these texts are an archive of my life in the San Francisco Bay Area from march 2007 - march 2015. it stands as a record of close to a decade of my life, charting the struggles i faced as an artist, daughter, and lover. messy and chaotic at times, eloquent and poetic at others, these texts are an index i am proud of. it was here in this electric box that i learned how to be honest about my experiences and the person i needed to become. it was here that i first learned the truism that words make the world and how to trust such a beautiful, rife, hard fact.

thank you for meeting me here in such tall grass.

my artist website is here.

Feb 26, 2010


it's raining. i have the heater on. i painted a small candle for myself and a lawn of alices completely in silhouette, save for the whiteness of their blocky aprons. i began a portrait of Karen Hadaway. i drew until the muscle that connects my shoulder to my neck burned and then i sat back to look. i looked and looked and i picked up Angela Pneuman's book Home Remedies. i flipped it to the middle and read the story i found there- The Bell Ringer. On the 2nd page, i began reading out loud, all the way to the end. longing and heartbreak and confusion and all the fragments. the fragments. swept up in to a pile. a human.

i see sylvia plath and anne sexton in these pages. little flashes of them. but there are other ghosts in there too. other fragments. other inspirations. unknowable things that catch the light, a swift and sudden glint. as i read, my voice went low and slow. each word picking up more weight as it moved. each word becoming more and more laden with history, with all the fragments that make a person who they are. the heavy collection of individuality. of difference. of dark. of familiar places and memories and lost artifacts. the weight of a single life. sad and beautiful. an evidence room but warmer than that. and so much more complex. beauty twisting around flaws and helplessness. or maybe beauty because of these things. i was lost inside the skill of this story. nebulous like a spell.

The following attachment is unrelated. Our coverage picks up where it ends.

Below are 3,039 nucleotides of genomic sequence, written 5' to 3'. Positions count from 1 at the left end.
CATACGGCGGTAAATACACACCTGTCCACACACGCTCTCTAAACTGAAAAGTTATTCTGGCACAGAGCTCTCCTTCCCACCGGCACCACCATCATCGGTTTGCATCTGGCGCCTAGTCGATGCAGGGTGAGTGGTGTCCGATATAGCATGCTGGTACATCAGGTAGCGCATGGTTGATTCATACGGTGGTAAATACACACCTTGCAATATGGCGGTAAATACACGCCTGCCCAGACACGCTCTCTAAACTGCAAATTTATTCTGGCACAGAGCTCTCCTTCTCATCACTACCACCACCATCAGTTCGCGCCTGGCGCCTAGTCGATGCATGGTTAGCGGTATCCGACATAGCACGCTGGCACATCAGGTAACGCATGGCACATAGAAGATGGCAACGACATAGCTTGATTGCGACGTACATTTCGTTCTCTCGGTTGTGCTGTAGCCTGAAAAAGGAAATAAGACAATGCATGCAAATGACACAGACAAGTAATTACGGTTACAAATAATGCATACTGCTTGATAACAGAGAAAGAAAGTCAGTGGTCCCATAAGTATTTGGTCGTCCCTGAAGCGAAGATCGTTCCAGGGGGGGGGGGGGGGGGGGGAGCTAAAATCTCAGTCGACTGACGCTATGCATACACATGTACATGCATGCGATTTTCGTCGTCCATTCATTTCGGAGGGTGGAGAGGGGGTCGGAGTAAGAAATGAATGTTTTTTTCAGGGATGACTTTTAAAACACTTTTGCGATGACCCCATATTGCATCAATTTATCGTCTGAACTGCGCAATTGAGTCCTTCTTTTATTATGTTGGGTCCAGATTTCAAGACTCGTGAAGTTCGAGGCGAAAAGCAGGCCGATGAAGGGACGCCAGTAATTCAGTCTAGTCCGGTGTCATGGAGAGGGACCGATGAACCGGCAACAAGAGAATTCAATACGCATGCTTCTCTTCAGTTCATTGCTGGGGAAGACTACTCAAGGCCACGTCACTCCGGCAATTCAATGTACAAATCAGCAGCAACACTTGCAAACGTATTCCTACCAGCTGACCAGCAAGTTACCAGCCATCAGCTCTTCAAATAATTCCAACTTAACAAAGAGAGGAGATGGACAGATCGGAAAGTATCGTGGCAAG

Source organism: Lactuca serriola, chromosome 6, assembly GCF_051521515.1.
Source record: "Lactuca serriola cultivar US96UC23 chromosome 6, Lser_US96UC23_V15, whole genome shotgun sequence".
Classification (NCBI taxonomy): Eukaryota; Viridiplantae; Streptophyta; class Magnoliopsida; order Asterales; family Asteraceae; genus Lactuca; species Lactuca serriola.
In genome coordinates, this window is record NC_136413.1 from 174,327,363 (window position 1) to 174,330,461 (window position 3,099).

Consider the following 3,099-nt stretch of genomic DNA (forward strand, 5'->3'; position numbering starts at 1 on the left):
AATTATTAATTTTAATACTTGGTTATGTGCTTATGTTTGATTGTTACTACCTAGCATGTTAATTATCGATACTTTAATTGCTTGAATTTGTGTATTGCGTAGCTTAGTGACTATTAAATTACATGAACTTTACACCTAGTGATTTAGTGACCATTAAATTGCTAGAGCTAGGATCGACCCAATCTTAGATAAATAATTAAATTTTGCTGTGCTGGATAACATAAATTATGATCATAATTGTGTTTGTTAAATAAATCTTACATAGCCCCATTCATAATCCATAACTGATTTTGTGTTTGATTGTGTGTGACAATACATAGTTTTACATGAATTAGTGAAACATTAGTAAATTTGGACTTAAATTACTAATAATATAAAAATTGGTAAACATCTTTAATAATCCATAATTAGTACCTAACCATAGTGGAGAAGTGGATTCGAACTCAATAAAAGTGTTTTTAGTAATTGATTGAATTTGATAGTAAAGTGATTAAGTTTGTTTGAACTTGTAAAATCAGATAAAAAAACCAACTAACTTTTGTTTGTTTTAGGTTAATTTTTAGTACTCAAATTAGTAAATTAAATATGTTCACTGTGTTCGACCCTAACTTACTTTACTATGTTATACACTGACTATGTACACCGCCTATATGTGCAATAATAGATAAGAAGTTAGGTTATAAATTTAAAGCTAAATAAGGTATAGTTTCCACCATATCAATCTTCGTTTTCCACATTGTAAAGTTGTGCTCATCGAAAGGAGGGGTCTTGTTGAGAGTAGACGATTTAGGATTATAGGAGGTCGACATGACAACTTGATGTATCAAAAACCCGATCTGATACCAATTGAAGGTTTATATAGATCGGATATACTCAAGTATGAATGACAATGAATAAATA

and when i finished, i looked up at Karen's portrait. a baby. 9 years old. i saw my candle and i saw that it was still raining and i saw that, even here inside the dismal, there is such fertile land for hope and compassion. the possibility for a reckoning.


sMacThoughts said...

beautiful words.

The Kid said...

After I saw the name Sylvia Likens, I looked up her story. I feel heavy after reading up about such a violence.. :(

angela simione said...

thank you, susan. i'm so glad you still stop by. :)

angela simione said...

the kid- horrible stuff. the first time i read her story i wanted to throw up.

Elisabeth said...

It's marvelous the way you intermix the visual in your art and the reading and writing Angela, your own and other people's.

You are fortunate indeed.

Anonymous said...


The most wonderful thing about finding a (rare) comment on my blog, is discovering someone like you at the end of it.


xxx elle

angela simione said...

hi elle! thank you so much! i'm so glad you swung through my neck of the woods!

angela simione said...

thank you, elisabeth. i was just thinking the other day how the majority of my artistic influences are writers and i wonder if that's common? i sure hope so. it is such a fertile land of beauty and pain and anger and joy- a book. :)